I was born and raised a Roman Catholic. I wouldn’t use the word ‘staunch’ or even ‘devout’ to describe my family or my Roman Catholic experience, but my parents, especially my mother, would instil The Fear of God in you with a whip if need be.

My earliest memories of church were sitting next to my father in the pews of Saint Dominic’s Catholic Church, Yaba as the congregation sang the Build for the Lord song (a song which I can still sing perfectly today), and after church was over, waiting for him to buy us banana-flavoured Walls Ice Cream on a wooden stick. Some weekdays after school, we went straight to church—our nanny, my elder brother and I—so my brother could attend his First Holy Communion Catechism classes. As we waited for my brother, my fondest memories were of wandering through the ancient architecture of the quiet church compound, talking to the statues of dead Saints, chasing after lizards and pigeons. I remember sitting on the moss-laden concrete blocks, creating fantasy words and worlds. With the sand as a board and a twig as my chalk I taught an imaginary class lessons on Vocabulary and Addition and Subtraction.

My early years were more an experience of the church than they were of God, of the church as a building than as a people. It was not absolute but it was enough. During those formative years the church was a symbol of peace and goodness, Sunday was a quiet, holy day (even when we didn’t go to church), and God was Our Father up there who watched over us, who we were not to offend by doing anything bad. Bad Things were things like lying, stealing, fighting at school, and being disobedient.

By the time I got to secondary school you were either Roman Catholic or Anglican. If you were Other, you belonged to the Anglicans. I was neither Anglican nor Roman Catholic enough. I didn’t fit in anywhere and it hurt at first. I cried once in my JSS 1 during an October Devotion, as the voices of the students rose in call and response and I could only contribute a few words to the resounding chorus. Never having recited the Rosary and the Litanies much as a child, I found them initially interesting but later mechanical and impassive. There had to be something more to being a Christian than this bipolar denominational take. I saw more of what I wanted in the Anglicans (and Others), so at the end of my secondary school years I attended a Youth Camp with them. After the camp it was just the right thing to do: I became ‘Born Again’.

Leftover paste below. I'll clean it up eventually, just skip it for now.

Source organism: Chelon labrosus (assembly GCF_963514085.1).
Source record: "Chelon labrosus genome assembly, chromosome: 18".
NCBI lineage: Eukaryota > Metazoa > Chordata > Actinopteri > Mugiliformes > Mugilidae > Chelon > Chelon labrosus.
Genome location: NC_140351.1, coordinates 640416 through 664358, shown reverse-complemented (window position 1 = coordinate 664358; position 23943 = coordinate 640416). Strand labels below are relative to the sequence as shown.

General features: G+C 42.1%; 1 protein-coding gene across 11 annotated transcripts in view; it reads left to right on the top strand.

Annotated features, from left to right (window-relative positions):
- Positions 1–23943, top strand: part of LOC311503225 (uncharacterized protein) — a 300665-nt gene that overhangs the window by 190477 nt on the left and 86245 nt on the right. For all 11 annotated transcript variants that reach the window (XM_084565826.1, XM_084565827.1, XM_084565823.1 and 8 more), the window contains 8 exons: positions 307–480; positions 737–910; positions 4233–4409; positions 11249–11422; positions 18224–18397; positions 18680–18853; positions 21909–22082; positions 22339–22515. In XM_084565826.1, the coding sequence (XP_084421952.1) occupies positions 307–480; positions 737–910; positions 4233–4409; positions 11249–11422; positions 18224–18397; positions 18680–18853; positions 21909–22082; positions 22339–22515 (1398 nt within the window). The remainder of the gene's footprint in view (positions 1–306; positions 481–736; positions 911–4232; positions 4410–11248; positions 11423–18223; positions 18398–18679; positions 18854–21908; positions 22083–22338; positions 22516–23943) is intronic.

It was then I felt, okay, right now I really belong to God’s family. But it was far from perfect. The greatest challenge of Christianity is its diversity in doctrine, scriptural interpretation and teaching. But the Word of God remains the one thing that binds us all together, forever. I wasn’t Roman Catholic anymore, neither was I Anglican, I admired Pentecostalism, I attended Deeper Life and Redeemed Christian Church for two semesters each and Christ Embassy for one semester while I was in the university, I’d been to a Jehovah’s Witness conference for two days, I’d been fascinated by the Rosicrucians and the Mormons (who have church premises so neat you could eat off their grounds). Religion-wise, I have been there, done that.

My journey was not that of a confused soul, it was one of a seeking heart. Everything I have experienced, every spiritual journey I have made, has helped to further cement my belief in the God I call my own and in the standards He has called me to live by and uphold. My heart was wide open because I wanted Christianity to mean much more to me than the ritual of church attendance and fellowship; I wanted to really know God. I’m alarmed at this new theory of Christianity not being a religion but a way of life. Christianity is a religion and a way of life. It is a religion because we believe in it; it is a way of life because we live it.